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A British online supermarket chain is trialing a new automated grocery picking and packing system that uses computer vision to determine the best grasping mechanism to transfer goods.

By way of a quick recap, Ocado is among the world’s biggest online-only grocery retailers, and it has long embraced technology and automation to streamline operations. The company’s customer fulfillment centers (CFS), which are massive warehouses where customers’ orders are processed and packed, use conveyors, automated cranes, “goods-to-person systems,” and robots that cart the crates to human employees who then get the final order ready for shipping.

Elsewhere, Ocado has been working with the EU-funded SoMa (soft manipulation) project, a Horizon 2020 program for robotics research. This is in addition to SecondHands, a 3D-vision-enabled humanoid robot that understands human speech and can help carry out on-premises maintenance work.


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Above: SecondHands

Image Credit: Ocado

Ocado may be pretty big on automation technology, but the actual picking and packing of customers’ orders is still carried out by humans, simply because the delicate nature of handling fragile or easy-to-damage goods requires a gentler touch. But this could change sooner rather than later — earlier this year, Ocado demoed a robotic arm that can pick and pack items such as fruit.

Computer vision

For the past 18 months, Ocado has been working within its robotics lab on a new system that can identify the best way to hold and grip items and move them between crates. Rather than training a system to recognize individual items — which would take a significant amount of time for a grocery retailer that sells upwards of 50,000 different items — the company focused on building a versatile system that can adapt to new situations and environments. This is actually vital when you consider that in addition to the sheer number of goods processed, brands may also change their labeling, and some products — such as bananas — are just not uniform by nature.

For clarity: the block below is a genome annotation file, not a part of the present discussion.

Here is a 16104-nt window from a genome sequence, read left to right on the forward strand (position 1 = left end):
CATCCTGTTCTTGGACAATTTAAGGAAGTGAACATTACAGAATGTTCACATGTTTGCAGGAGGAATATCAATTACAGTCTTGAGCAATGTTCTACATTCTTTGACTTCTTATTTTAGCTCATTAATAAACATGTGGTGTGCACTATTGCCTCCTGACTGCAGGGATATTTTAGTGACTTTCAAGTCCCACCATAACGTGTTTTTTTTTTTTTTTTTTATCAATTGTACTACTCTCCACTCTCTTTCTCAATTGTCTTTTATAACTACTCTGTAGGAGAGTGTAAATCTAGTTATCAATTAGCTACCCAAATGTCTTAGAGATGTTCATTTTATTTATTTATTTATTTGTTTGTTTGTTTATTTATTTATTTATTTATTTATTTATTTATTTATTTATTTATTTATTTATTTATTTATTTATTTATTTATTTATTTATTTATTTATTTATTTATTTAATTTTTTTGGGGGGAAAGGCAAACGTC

The “pick stations” constitute an assembly line where crates of goods are delivered by conveyors to a specific picking point, and it’s here that the robot picker transfers the relevant items from the storage crates into the customer-bound delivery crates. The robotic arm sports a suction cup connected to a pipe, which in turn is connected to an air compressor.

Rather than trying to identify the product, Ocado’s system uses computer vision to asses the form and shape and establish the best position to apply its suction to the item. The system also verifies that the correct products(s) have been picked by scanning the items’ barcodes.

Above: Ocado: robotic picking

But won’t there be a danger that the dumb robot will pack a bunch of heavy tins on top of a soft loaf of bread? Apparently not. According to Acado, the company had developed an algorithm that “sequences the items” to avoid such a scenario.

The system has already been tested on a “large range of items,” which Ocado estimates conservatively at “thousands.” The company said that the system has performed well for goods that can be “sucked,” such as packets and boxes, though it may not work so well with porous goods or those with lots of ridges.

Having tested the system in a lab environment, Ocado is now moving things to a trial in a warehouse environment, which will allow the company to increase the range of products that the system is exposed to.

Robotics and automation are creeping into many facets of everyday life, and the retail realm is no different. Earlier this month, Bossa Nova raised $17.5 million to expand its retail robots that can monitor inventory on store shelves, while French startup Exotec is building a fleet of mobile robots to help warehouses prepare orders for delivery. Elsewhere, Amazon is in the process of building its vision for the supermarket of the future, where automation is built into the very fabric of brick-and-mortar stores.

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